Decisions take longer because criteria emerge over the course of discussions rather than at the onset. For example, a team charged with the design of the interior of elevator cars became aware after deciding, but before the design was implemented, that there were design options that were more likely to protect against damage. The team had not directly assessed damage resistance when making their decision. Once aware of the newly identified factors, the original decision was put aside while other options were identified and assessed, causing a several weeks delay.

The team had not explicitly stated their criteria. Informally, everyone had an understanding that aesthetics was the main criterion, with maintainability as a key factor. Cost and availability were also considered. They reviewed several options and selected one. If the decision had been acted upon the team could have made a poor choice that looked good but was easily chipped or cracked. The result could have been costly.


Time and Effort

Besides thinking it is unnecessary, a reason that decision makers do not spend adequate time and effort considering their decision criteria is the perception that it will take too long and that it is overly formal.

The time it takes to define decision criteria depends on the situation. With a team that often works together on similar projects, the criteria for choosing supplier, design, or plan options may be already available in a checklist. Little time would be needed to review the checklist and verify its fit for the decision at hand. If on the other hand the team was not used to working together, was operating informally, and had no checklist, setting decision criteria can be more complex, requiring convincing team members that some formality is needed.

In most cases all it takes to identify decision criteria is a brief brainstorming session among the decision makers, informed about typical criteria for the type of decision they are to make. Going further to evaluate the criteria, prioritizing them, takes more time and effort.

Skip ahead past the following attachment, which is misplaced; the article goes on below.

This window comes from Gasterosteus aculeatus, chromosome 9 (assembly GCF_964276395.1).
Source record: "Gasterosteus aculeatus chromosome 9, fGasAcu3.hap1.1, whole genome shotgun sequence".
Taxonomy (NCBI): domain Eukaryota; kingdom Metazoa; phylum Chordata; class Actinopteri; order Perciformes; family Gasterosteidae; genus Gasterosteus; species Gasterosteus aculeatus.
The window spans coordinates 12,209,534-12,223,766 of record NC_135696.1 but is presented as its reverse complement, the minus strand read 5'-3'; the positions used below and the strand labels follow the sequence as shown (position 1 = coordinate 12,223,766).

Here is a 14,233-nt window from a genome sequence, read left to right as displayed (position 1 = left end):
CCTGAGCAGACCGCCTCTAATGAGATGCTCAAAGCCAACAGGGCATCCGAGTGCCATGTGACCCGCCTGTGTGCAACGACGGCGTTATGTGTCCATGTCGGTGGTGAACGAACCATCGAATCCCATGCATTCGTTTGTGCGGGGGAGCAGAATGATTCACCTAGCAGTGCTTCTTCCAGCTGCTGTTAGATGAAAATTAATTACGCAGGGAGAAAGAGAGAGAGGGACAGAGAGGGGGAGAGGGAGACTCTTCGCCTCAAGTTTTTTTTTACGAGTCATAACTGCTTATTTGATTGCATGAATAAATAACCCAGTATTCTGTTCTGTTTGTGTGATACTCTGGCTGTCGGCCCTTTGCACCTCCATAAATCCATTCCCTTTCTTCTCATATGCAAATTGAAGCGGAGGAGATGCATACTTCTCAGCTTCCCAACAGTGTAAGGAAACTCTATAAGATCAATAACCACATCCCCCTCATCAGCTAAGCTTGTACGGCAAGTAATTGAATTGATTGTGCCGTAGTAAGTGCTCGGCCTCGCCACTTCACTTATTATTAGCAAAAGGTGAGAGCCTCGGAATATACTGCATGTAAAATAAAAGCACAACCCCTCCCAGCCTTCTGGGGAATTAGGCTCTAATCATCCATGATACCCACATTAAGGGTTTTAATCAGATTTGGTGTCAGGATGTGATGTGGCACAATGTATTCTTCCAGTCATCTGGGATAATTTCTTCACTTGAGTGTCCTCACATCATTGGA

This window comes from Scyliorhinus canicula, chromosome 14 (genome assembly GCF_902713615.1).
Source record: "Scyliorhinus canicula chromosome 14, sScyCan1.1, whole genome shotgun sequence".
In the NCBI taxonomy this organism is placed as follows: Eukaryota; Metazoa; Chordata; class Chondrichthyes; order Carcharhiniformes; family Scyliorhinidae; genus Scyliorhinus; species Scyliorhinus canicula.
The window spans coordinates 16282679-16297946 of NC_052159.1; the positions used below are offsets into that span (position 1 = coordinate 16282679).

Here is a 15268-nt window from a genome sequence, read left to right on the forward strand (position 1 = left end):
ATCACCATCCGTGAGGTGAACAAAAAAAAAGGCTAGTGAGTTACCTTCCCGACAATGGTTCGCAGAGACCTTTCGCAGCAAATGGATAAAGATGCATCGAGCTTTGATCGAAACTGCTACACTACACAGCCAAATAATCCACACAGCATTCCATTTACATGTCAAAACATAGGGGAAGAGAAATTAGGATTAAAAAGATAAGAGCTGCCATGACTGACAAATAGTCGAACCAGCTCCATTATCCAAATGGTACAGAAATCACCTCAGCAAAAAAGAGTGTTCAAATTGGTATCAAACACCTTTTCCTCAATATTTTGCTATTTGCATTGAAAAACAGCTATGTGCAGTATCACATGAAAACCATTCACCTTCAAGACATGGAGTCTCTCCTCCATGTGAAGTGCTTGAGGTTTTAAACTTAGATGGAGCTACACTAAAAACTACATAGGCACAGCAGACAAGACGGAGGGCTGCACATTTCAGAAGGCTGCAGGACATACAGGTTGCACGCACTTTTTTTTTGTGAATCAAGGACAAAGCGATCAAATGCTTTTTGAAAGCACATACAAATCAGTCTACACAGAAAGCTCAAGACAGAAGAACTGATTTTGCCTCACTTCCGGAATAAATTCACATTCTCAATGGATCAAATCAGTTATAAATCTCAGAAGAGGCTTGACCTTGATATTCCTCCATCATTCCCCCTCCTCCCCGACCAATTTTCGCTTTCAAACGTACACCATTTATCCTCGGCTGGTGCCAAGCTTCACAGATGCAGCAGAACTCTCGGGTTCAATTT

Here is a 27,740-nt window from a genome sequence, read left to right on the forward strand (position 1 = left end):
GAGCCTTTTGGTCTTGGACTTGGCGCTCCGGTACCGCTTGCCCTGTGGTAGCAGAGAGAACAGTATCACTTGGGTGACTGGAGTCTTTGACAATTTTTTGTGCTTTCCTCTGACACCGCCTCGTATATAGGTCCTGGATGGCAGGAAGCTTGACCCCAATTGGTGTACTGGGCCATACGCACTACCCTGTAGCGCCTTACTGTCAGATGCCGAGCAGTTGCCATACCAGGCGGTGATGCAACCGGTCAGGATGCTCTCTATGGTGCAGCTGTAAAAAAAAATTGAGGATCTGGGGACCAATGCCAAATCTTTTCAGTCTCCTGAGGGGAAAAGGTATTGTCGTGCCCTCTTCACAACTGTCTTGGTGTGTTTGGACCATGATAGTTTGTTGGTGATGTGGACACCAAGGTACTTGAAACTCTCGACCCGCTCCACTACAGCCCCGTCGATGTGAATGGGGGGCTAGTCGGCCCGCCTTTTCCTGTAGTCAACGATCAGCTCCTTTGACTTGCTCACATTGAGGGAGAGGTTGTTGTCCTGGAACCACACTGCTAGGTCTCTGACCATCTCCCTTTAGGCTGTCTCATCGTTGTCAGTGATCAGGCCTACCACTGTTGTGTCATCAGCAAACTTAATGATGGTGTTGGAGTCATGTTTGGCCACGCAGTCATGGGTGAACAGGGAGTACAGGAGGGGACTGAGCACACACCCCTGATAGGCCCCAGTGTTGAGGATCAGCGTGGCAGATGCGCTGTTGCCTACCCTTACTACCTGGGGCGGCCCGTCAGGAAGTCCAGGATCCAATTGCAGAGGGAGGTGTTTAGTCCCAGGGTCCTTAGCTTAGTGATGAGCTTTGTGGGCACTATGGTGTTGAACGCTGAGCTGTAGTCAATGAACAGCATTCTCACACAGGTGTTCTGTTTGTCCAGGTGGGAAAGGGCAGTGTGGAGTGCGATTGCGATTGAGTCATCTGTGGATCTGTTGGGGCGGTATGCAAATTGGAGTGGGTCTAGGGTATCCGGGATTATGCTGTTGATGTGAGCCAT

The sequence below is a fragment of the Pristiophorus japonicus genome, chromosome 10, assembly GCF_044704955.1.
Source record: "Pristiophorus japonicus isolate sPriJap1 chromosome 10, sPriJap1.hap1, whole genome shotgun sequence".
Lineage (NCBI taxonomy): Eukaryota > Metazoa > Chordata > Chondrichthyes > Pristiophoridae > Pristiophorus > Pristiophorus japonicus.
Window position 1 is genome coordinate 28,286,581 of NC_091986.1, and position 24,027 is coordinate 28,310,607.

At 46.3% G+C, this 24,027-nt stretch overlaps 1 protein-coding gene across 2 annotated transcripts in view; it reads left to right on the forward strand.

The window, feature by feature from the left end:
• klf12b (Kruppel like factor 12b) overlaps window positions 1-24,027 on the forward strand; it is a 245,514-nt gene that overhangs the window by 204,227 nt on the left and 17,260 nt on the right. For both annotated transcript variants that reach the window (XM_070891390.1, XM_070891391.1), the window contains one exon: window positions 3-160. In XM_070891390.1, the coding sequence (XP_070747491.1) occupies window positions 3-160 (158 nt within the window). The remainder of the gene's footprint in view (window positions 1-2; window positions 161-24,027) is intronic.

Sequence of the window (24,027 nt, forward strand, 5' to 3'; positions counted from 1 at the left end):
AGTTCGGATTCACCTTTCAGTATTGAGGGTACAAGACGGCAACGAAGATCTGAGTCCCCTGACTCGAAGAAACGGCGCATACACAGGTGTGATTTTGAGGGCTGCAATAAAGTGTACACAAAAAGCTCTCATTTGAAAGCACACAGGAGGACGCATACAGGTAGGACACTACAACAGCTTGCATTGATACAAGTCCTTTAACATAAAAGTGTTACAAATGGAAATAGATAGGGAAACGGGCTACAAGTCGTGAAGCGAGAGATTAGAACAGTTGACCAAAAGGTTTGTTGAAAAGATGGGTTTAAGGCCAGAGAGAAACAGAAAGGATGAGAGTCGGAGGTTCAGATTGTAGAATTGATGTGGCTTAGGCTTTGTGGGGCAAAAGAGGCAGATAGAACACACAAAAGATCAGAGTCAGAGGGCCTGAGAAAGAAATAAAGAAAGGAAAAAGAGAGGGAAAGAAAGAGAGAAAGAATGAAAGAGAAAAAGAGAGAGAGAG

How Formal Do You have to Be?

A formal process improves performance. But how formal is formal?

The minimal degree of formality is to have a written list of criteria. If during the decision-making other criteria come up, add them to the list.

A next level of formality is to weight the criteria to identify priorities among them and then use the weights to score each option, so the score becomes a factor in choosing one.

In all decisions some criteria are more significant than others. Sometimes the degree of significance, the weights, are used informally or unconsciously. With more formality weights are used to calculate scores in a documented process. This brings a greater degree of objectivity to the process, though making decisions purely on the numbers can be unskillful. Do not underestimate the power of intuition, particularly among experienced decision makers.

The degree of formality depends on the complexity and impact of the decision, the team’s confidence in their decision-making process, and their accountability for their decision. In some cases, rules and regulations mandate the documentation of decisions, in other cases it is useful to be able to show others that a rational process was used to make the decision.


How to Set the Criteria

Identifying the criteria for a decision is not a particularly creative process. Use readily available lists via a quick web search for decision criteria lists. For example:

  • Performance
  • Appearance – look and feel, aesthetics
  • User experience
  • Stakeholder acceptance
  • Cost – of implementation, operation, and replacement
  • Benefits
  • Risk
  • Security